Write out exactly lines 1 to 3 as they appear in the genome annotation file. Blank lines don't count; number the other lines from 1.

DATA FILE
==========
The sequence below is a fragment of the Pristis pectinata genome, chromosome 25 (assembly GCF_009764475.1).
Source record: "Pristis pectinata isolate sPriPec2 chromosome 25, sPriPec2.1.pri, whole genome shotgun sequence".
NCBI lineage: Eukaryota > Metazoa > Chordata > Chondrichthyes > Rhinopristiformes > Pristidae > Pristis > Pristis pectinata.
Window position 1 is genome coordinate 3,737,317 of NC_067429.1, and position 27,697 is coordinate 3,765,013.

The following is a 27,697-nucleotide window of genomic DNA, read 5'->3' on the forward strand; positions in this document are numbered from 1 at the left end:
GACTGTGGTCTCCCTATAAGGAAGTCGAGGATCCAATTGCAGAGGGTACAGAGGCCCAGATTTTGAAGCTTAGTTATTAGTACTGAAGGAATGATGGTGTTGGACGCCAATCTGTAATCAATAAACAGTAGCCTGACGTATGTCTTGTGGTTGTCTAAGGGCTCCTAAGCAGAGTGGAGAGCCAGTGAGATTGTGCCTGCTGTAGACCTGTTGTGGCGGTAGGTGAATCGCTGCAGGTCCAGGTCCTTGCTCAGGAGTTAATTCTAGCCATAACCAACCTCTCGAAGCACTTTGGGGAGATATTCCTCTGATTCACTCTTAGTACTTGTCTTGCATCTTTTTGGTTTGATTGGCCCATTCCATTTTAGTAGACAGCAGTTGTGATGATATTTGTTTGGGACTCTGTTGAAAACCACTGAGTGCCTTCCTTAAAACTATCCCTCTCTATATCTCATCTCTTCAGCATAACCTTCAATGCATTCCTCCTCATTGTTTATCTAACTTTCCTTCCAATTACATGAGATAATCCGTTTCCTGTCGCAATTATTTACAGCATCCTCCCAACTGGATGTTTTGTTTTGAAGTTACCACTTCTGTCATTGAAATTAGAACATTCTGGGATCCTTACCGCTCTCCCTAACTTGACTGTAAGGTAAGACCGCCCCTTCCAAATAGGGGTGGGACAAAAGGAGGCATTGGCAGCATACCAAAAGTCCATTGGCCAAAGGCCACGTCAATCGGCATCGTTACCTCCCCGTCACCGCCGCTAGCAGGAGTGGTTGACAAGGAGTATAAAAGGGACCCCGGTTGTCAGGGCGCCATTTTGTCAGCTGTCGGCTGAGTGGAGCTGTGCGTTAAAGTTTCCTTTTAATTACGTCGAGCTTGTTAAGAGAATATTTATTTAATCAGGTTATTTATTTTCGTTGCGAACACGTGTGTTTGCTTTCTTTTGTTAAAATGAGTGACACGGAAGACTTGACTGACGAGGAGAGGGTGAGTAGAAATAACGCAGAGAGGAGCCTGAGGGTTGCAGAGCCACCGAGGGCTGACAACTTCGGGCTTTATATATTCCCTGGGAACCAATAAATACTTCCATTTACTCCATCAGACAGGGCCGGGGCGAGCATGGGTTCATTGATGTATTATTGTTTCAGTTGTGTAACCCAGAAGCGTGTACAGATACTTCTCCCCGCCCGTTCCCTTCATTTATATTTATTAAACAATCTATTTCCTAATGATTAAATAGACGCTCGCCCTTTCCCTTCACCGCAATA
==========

The sequence below is a fragment of the Pristis pectinata genome, chromosome 25 (assembly GCF_009764475.1).
Source record: "Pristis pectinata isolate sPriPec2 chromosome 25, sPriPec2.1.pri, whole genome shotgun sequence".
NCBI lineage: Eukaryota > Metazoa > Chordata > Chondrichthyes > Rhinopristiformes > Pristidae > Pristis > Pristis pectinata.